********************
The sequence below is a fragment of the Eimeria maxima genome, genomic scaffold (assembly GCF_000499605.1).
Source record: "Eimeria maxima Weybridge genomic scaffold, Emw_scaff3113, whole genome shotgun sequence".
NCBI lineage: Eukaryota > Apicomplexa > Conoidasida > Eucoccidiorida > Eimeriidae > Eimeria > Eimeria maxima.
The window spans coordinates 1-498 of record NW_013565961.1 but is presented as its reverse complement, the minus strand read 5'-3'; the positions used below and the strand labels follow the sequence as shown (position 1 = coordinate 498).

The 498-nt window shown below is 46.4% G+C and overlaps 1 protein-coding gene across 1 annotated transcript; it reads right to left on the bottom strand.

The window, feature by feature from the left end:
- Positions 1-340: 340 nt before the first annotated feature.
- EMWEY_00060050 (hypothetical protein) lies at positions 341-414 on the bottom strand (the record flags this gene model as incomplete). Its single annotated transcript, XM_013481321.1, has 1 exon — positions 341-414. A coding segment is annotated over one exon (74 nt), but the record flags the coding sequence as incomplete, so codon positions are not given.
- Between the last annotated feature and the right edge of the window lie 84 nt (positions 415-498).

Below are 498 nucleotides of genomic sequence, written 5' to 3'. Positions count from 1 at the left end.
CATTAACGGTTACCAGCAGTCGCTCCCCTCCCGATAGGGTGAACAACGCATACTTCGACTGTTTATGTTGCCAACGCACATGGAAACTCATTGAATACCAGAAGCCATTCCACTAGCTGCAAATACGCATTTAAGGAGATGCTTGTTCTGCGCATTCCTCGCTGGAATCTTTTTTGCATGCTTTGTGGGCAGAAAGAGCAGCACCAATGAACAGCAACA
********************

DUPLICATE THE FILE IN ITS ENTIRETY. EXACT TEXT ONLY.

The sequence below is a fragment of the Eimeria maxima genome, genomic scaffold (assembly GCF_000499605.1).
Source record: "Eimeria maxima Weybridge genomic scaffold, Emw_scaff3113, whole genome shotgun sequence".
NCBI lineage: Eukaryota > Apicomplexa > Conoidasida > Eucoccidiorida > Eimeriidae > Eimeria > Eimeria maxima.
The window spans coordinates 1-498 of record NW_013565961.1 but is presented as its reverse complement, the minus strand read 5'-3'; the positions used below and the strand labels follow the sequence as shown (position 1 = coordinate 498).

The 498-nt window shown below is 46.4% G+C and overlaps 1 protein-coding gene across 1 annotated transcript; it reads right to left on the bottom strand.

The window, feature by feature from the left end:
- Positions 1-340: 340 nt before the first annotated feature.
- EMWEY_00060050 (hypothetical protein) lies at positions 341-414 on the bottom strand (the record flags this gene model as incomplete). Its single annotated transcript, XM_013481321.1, has 1 exon — positions 341-414. A coding segment is annotated over one exon (74 nt), but the record flags the coding sequence as incomplete, so codon positions are not given.
- Between the last annotated feature and the right edge of the window lie 84 nt (positions 415-498).

Below are 498 nucleotides of genomic sequence, written 5' to 3'. Positions count from 1 at the left end.
CATTAACGGTTACCAGCAGTCGCTCCCCTCCCGATAGGGTGAACAACGCATACTTCGACTGTTTATGTTGCCAACGCACATGGAAACTCATTGAATACCAGAAGCCATTCCACTAGCTGCAAATACGCATTTAAGGAGATGCTTGTTCTGCGCATTCCTCGCTGGAATCTTTTTTGCATGCTTTGTGGGCAGAAAGAGCAGCACCAATGAACAGCAACA